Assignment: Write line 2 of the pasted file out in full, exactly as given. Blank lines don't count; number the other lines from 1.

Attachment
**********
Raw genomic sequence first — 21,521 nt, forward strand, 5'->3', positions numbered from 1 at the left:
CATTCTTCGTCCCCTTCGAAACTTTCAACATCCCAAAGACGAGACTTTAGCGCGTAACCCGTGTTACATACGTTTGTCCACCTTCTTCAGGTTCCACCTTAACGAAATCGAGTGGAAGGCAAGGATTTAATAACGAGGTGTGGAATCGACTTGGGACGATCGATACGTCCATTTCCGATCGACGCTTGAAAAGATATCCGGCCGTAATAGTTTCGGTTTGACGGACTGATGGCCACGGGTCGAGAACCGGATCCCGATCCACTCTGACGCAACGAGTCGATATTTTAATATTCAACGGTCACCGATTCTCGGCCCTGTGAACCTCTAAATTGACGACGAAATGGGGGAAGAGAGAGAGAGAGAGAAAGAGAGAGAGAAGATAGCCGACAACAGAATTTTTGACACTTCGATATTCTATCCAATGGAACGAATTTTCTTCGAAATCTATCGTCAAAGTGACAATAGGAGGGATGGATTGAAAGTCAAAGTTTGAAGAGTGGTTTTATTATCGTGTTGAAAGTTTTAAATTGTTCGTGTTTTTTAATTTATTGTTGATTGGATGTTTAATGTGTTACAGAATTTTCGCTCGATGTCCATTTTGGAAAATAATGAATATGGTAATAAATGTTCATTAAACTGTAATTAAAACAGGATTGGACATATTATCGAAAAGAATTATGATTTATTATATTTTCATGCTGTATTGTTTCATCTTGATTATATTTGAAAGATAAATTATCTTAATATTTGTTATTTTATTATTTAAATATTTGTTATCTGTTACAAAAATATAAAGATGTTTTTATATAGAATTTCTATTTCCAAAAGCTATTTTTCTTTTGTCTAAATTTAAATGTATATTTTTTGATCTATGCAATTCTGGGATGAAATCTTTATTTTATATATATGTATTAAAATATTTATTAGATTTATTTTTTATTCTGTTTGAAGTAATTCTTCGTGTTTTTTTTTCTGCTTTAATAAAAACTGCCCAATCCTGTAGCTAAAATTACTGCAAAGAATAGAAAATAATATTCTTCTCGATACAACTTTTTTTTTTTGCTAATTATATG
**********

CATTCTTCGTCCCCTTCGAAACTTTCAACATCCCAAAGACGAGACTTTAGCGCGTAACCCGTGTTACATACGTTTGTCCACCTTCTTCAGGTTCCACCTTAACGAAATCGAGTGGAAGGCAAGGATTTAATAACGAGGTGTGGAATCGACTTGGGACGATCGATACGTCCATTTCCGATCGACGCTTGAAAAGATATCCGGCCGTAATAGTTTCGGTTTGACGGACTGATGGCCACGGGTCGAGAACCGGATCCCGATCCACTCTGACGCAACGAGTCGATATTTTAATATTCAACGGTCACCGATTCTCGGCCCTGTGAACCTCTAAATTGACGACGAAATGGGGGAAGAGAGAGAGAGAGAGAAAGAGAGAGAGAAGATAGCCGACAACAGAATTTTTGACACTTCGATATTCTATCCAATGGAACGAATTTTCTTCGAAATCTATCGTCAAAGTGACAATAGGAGGGATGGATTGAAAGTCAAAGTTTGAAGAGTGGTTTTATTATCGTGTTGAAAGTTTTAAATTGTTCGTGTTTTTTAATTTATTGTTGATTGGATGTTTAATGTGTTACAGAATTTTCGCTCGATGTCCATTTTGGAAAATAATGAATATGGTAATAAATGTTCATTAAACTGTAATTAAAACAGGATTGGACATATTATCGAAAAGAATTATGATTTATTATATTTTCATGCTGTATTGTTTCATCTTGATTATATTTGAAAGATAAATTATCTTAATATTTGTTATTTTATTATTTAAATATTTGTTATCTGTTACAAAAATATAAAGATGTTTTTATATAGAATTTCTATTTCCAAAAGCTATTTTTCTTTTGTCTAAATTTAAATGTATATTTTTTGATCTATGCAATTCTGGGATGAAATCTTTATTTTATATATATGTATTAAAATATTTATTAGATTTATTTTTTATTCTGTTTGAAGTAATTCTTCGTGTTTTTTTTTCTGCTTTAATAAAAACTGCCCAATCCTGTAGCTAAAATTACTGCAAAGAATAGAAAATAATATTCTTCTCGATACAACTTTTTTTTTTTGCTAATTATATG